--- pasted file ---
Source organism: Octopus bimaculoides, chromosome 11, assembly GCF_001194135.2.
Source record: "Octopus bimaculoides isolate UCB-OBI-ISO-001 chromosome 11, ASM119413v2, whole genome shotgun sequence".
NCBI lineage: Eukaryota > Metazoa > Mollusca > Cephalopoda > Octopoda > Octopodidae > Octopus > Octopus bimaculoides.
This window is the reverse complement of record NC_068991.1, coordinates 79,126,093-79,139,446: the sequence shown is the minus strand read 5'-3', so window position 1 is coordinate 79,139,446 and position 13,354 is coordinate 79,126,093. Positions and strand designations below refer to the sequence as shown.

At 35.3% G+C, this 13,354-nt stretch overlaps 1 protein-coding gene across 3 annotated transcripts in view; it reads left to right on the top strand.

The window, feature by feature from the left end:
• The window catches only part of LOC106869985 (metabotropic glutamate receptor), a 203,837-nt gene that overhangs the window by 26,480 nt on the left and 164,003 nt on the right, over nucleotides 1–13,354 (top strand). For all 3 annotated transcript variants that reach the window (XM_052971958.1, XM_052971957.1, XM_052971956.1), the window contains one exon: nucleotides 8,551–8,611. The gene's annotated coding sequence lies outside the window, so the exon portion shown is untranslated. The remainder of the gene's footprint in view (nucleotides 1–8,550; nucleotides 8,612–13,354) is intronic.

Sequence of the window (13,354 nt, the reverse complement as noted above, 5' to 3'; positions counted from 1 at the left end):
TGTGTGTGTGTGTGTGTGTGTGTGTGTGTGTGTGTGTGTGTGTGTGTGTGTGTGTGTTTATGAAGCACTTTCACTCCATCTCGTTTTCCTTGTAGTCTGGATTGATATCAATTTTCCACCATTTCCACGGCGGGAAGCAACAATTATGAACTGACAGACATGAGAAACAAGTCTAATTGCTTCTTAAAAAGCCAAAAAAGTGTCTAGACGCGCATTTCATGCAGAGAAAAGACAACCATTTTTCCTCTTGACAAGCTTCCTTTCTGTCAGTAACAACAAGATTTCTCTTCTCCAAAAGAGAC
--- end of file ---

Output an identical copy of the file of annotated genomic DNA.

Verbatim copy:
Source organism: Octopus bimaculoides, chromosome 11, assembly GCF_001194135.2.
Source record: "Octopus bimaculoides isolate UCB-OBI-ISO-001 chromosome 11, ASM119413v2, whole genome shotgun sequence".
NCBI lineage: Eukaryota > Metazoa > Mollusca > Cephalopoda > Octopoda > Octopodidae > Octopus > Octopus bimaculoides.
This window is the reverse complement of record NC_068991.1, coordinates 79,126,093-79,139,446: the sequence shown is the minus strand read 5'-3', so window position 1 is coordinate 79,139,446 and position 13,354 is coordinate 79,126,093. Positions and strand designations below refer to the sequence as shown.

At 35.3% G+C, this 13,354-nt stretch overlaps 1 protein-coding gene across 3 annotated transcripts in view; it reads left to right on the top strand.

The window, feature by feature from the left end:
• The window catches only part of LOC106869985 (metabotropic glutamate receptor), a 203,837-nt gene that overhangs the window by 26,480 nt on the left and 164,003 nt on the right, over nucleotides 1–13,354 (top strand). For all 3 annotated transcript variants that reach the window (XM_052971958.1, XM_052971957.1, XM_052971956.1), the window contains one exon: nucleotides 8,551–8,611. The gene's annotated coding sequence lies outside the window, so the exon portion shown is untranslated. The remainder of the gene's footprint in view (nucleotides 1–8,550; nucleotides 8,612–13,354) is intronic.

Sequence of the window (13,354 nt, the reverse complement as noted above, 5' to 3'; positions counted from 1 at the left end):
TGTGTGTGTGTGTGTGTGTGTGTGTGTGTGTGTGTGTGTGTGTGTGTGTGTGTGTGTTTATGAAGCACTTTCACTCCATCTCGTTTTCCTTGTAGTCTGGATTGATATCAATTTTCCACCATTTCCACGGCGGGAAGCAACAATTATGAACTGACAGACATGAGAAACAAGTCTAATTGCTTCTTAAAAAGCCAAAAAAGTGTCTAGACGCGCATTTCATGCAGAGAAAAGACAACCATTTTTCCTCTTGACAAGCTTCCTTTCTGTCAGTAACAACAAGATTTCTCTTCTCCAAAAGAGAC